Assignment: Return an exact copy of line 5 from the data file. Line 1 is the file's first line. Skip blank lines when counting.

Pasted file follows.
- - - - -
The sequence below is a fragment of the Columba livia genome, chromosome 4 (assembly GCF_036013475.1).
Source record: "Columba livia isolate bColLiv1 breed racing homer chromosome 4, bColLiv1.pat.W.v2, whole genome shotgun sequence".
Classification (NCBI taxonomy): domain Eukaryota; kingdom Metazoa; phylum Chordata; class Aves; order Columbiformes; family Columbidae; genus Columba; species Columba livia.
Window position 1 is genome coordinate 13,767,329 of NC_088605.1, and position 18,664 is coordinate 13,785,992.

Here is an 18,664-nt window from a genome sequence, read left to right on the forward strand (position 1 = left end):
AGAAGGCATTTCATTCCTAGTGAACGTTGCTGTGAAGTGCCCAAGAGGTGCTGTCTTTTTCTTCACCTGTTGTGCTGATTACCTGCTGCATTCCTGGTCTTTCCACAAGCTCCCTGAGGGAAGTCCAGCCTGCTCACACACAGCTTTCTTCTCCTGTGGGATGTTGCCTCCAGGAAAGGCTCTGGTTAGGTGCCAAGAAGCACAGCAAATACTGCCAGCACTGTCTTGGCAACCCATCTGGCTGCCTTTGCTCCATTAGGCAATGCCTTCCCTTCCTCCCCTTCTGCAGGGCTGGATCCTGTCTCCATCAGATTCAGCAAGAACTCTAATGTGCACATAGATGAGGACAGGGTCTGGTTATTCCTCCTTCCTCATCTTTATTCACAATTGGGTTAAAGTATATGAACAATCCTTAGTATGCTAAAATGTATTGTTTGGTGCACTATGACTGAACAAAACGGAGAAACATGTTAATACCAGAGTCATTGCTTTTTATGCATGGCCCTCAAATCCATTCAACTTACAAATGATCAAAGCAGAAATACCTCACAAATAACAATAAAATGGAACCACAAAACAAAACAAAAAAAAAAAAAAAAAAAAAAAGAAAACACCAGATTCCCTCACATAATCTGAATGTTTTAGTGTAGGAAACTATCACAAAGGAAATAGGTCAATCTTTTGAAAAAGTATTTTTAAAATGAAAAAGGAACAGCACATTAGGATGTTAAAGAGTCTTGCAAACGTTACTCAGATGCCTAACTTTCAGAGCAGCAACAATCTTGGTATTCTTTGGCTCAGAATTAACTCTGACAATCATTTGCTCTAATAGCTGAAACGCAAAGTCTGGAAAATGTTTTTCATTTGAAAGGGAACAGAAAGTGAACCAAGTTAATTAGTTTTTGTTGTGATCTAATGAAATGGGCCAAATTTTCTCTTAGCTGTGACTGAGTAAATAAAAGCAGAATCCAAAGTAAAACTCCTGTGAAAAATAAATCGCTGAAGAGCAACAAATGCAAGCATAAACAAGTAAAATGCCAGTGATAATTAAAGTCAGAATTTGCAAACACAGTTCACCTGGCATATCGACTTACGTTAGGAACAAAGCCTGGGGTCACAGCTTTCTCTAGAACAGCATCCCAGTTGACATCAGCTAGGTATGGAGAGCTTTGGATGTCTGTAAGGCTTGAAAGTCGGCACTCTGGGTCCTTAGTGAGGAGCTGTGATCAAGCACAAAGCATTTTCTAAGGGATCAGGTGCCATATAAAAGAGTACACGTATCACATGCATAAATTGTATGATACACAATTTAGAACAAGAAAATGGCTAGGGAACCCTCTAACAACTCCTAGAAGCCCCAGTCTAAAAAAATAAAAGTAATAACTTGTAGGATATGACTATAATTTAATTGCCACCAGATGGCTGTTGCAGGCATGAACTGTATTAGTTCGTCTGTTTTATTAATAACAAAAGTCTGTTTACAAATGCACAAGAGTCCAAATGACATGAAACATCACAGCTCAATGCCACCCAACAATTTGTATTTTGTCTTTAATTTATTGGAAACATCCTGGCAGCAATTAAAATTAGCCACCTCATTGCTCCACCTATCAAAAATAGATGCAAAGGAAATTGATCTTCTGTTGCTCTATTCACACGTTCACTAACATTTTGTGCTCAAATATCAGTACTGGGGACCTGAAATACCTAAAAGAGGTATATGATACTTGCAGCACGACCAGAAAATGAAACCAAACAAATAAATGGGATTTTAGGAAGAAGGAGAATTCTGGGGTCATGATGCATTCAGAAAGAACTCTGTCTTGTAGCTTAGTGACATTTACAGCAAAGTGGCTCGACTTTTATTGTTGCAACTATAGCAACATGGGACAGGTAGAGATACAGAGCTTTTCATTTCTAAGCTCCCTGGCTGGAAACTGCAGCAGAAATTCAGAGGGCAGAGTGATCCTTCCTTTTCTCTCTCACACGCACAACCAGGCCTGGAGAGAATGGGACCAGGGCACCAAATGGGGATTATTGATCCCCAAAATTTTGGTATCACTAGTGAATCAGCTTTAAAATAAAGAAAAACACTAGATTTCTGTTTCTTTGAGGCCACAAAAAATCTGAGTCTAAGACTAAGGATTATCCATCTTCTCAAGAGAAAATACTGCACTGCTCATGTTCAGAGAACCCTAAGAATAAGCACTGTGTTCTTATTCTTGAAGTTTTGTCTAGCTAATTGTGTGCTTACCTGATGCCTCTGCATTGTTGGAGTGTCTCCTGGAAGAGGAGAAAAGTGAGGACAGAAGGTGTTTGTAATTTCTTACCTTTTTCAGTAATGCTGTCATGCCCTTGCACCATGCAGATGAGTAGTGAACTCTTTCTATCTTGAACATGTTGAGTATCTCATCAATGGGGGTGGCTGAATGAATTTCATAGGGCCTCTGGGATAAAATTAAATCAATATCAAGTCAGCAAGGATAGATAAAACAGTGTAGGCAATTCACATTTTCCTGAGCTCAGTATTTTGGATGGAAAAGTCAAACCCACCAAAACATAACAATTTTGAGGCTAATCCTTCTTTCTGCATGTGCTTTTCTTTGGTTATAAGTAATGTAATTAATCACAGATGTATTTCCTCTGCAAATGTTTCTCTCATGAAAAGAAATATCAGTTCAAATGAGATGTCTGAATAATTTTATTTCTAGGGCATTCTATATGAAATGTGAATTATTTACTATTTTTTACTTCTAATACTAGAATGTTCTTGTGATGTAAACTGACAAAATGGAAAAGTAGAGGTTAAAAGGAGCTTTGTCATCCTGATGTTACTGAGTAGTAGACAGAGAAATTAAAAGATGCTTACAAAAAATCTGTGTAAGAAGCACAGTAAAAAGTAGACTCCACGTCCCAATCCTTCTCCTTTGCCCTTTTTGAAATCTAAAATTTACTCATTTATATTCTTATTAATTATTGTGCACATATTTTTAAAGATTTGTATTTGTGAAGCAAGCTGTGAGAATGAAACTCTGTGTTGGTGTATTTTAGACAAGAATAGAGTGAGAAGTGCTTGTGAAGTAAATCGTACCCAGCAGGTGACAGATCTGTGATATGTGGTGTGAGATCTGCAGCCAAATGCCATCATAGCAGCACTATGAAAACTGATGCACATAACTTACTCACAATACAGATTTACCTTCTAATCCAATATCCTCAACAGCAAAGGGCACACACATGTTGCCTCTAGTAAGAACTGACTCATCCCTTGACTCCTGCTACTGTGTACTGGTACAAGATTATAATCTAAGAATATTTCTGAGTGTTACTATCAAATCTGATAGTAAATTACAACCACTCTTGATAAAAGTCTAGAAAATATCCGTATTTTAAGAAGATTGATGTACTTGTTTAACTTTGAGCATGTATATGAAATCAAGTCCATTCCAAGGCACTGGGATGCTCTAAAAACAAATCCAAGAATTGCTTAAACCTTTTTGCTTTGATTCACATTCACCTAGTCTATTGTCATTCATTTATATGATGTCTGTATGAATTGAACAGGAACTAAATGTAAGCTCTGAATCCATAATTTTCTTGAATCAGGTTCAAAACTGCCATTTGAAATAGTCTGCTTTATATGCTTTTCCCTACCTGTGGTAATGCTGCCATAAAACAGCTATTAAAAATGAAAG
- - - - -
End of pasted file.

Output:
Here is an 18,664-nt window from a genome sequence, read left to right on the forward strand (position 1 = left end):